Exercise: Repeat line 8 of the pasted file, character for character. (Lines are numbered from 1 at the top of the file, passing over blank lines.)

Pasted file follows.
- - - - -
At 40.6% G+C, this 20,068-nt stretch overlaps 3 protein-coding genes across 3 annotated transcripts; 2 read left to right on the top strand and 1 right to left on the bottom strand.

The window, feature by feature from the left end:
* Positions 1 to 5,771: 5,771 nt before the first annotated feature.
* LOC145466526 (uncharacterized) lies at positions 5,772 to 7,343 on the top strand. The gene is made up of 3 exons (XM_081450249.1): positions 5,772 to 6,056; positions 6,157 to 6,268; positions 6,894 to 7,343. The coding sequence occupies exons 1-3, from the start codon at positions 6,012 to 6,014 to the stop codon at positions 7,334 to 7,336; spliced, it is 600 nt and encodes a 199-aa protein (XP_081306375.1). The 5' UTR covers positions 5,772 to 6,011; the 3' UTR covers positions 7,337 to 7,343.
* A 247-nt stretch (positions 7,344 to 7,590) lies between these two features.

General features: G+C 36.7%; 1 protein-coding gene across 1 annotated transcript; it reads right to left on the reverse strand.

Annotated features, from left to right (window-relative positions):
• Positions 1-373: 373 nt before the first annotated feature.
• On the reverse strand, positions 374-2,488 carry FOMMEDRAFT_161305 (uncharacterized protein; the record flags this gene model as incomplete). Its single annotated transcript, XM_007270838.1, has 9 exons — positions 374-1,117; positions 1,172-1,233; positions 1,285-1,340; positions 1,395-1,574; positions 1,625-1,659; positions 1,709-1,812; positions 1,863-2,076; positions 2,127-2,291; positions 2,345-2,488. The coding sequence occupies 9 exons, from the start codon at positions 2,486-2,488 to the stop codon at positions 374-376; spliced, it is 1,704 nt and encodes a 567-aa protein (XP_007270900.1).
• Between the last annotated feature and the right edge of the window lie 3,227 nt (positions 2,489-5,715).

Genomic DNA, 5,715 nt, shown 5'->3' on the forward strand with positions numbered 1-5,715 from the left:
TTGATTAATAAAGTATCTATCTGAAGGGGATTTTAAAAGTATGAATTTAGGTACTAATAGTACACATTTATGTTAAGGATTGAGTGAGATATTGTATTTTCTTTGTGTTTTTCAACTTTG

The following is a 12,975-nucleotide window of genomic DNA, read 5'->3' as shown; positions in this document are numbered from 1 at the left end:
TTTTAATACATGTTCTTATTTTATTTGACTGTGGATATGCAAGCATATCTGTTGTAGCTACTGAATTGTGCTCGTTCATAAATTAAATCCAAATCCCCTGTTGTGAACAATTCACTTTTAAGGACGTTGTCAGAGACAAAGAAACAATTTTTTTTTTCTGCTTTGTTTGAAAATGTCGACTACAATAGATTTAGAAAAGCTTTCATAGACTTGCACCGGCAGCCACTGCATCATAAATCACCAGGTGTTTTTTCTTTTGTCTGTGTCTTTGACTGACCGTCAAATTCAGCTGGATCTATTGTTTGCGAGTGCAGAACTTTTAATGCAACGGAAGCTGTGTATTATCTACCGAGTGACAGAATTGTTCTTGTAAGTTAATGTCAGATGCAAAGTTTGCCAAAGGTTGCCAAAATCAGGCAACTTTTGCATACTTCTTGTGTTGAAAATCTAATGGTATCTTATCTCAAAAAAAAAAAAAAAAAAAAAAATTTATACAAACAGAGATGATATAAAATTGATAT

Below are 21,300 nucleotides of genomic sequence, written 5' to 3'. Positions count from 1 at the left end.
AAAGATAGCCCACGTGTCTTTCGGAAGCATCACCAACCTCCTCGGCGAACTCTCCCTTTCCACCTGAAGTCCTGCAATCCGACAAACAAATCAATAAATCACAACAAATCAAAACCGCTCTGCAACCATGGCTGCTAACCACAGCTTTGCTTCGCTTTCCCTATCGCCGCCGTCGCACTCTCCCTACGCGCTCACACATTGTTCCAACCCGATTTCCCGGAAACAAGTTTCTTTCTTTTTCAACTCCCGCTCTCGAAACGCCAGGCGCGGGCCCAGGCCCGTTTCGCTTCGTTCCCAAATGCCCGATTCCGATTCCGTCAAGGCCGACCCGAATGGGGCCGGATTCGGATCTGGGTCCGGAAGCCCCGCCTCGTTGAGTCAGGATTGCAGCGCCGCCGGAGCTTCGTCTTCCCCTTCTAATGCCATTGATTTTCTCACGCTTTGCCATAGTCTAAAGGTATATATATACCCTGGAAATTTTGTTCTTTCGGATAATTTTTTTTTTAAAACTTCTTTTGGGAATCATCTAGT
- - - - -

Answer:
• Positions 1-373: 373 nt before the first annotated feature.